The red panda population has fallen by an estimated 40% over the past 20 years. The species – which is endangered – faces several threats to its survival, but habitat loss and degradation are among the most significant. Thanks to your clicks, shopping for a cause, and contributions, we’ve been able to take some steps to address the issue.
Greater Good Charities recently teamed up with the nonprofit Red Panda Network (RPN) to plant native trees to help the red panda. The tree species chosen provide the animals with both shelter and food. The partnership has also allowed for the purchase of land for restoration in Eastern Nepal – one of the areas in which red pandas live – and fencing to protect tree saplings as they grow.
RPN says, “Habitat loss, quality degradation, and fragmentation are some of the major challenges for red panda conservation in Nepal. To overcome those challenges, consecutive plantation programs have been done in various patchy and barren spaces by RPN since 2015. Plantations conserve the forest we already have, and restore damaged forest to its healthy state.”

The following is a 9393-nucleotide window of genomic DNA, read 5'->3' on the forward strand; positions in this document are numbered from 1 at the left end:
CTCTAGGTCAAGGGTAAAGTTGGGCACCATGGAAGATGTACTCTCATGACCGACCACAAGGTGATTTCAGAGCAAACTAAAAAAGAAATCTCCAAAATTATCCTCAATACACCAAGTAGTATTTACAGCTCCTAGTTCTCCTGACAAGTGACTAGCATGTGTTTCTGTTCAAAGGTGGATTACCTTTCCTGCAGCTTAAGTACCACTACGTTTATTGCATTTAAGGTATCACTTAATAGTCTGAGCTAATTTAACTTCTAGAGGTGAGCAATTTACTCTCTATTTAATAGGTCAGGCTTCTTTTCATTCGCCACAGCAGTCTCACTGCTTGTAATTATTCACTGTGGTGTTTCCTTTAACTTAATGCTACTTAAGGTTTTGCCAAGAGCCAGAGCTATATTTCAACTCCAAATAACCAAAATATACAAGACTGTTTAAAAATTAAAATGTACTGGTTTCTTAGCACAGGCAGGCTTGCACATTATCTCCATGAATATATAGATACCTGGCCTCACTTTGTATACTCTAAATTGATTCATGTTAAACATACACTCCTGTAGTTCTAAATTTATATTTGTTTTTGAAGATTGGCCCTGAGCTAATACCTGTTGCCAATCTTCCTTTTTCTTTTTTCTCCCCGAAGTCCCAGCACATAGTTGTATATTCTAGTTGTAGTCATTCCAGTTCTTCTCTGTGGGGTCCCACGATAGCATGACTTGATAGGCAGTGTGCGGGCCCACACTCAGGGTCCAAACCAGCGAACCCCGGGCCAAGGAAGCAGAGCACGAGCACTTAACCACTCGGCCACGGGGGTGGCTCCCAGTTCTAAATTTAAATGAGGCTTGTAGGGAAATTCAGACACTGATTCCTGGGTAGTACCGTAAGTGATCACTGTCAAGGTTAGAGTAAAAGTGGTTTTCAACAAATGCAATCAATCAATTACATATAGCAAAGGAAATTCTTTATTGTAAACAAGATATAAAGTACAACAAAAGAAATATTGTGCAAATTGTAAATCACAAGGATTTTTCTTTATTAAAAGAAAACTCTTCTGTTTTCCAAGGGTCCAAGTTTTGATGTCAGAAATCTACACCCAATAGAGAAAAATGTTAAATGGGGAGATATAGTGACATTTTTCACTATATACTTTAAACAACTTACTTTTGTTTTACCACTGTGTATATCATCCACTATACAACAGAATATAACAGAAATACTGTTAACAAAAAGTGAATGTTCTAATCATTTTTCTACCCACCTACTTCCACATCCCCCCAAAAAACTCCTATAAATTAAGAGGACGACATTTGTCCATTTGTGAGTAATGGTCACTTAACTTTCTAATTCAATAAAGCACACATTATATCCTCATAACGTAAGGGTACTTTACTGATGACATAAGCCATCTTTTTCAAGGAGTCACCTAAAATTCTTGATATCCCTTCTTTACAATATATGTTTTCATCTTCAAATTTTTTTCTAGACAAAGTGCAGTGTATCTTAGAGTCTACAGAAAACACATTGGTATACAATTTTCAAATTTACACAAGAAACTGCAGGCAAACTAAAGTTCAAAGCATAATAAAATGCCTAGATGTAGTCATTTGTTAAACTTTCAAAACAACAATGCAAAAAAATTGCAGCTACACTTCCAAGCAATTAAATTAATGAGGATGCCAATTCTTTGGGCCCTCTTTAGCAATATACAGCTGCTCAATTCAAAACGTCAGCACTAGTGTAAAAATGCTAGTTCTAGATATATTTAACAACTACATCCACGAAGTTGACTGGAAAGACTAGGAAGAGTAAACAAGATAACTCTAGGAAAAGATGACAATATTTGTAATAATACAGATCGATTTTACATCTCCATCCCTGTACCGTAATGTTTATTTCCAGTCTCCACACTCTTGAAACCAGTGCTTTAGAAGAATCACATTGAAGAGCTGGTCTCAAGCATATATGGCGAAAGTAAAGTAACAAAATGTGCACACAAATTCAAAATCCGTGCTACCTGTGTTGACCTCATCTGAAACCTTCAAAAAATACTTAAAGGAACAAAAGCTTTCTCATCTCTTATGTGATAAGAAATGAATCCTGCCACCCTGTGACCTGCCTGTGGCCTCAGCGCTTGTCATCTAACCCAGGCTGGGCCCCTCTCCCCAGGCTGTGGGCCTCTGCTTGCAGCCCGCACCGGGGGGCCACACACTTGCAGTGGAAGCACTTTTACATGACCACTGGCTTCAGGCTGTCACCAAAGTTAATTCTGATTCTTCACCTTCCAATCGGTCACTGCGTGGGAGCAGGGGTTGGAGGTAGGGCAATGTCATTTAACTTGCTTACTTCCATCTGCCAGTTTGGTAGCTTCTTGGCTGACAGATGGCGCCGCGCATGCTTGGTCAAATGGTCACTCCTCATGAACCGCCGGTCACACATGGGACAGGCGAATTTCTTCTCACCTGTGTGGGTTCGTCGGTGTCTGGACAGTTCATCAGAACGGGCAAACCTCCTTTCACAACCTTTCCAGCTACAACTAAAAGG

The projects have focused on private and degraded forest lands in core red panda habitat, with local nurseries providing saplings of native species. In project areas, RPN works with Community Forest Users Groups to take over management, protection, and utilization of the land.
Longterm, the goal is to reduce forest fragmentation and connect important red panda habitat areas in Nepal. There will also be ongoing monitoring of red panda populations and habitat, through camera traps. Data from the restored area before the project and data afterward will be compared to see how beneficial the work has been.
RPN says the work shouldn’t just help red pandas, either.
They explain, “There are numerous substantial benefits of a healthy thriving forest, revegetating the barren area with native species creating diverse terrestrial biodiversity is just one and the major objective of the plantation program. Reforestation is a long term commitment and requires multi year effort to reap its benefits.”
If you’d like to make a commitment to help endangered species, find out how you can below!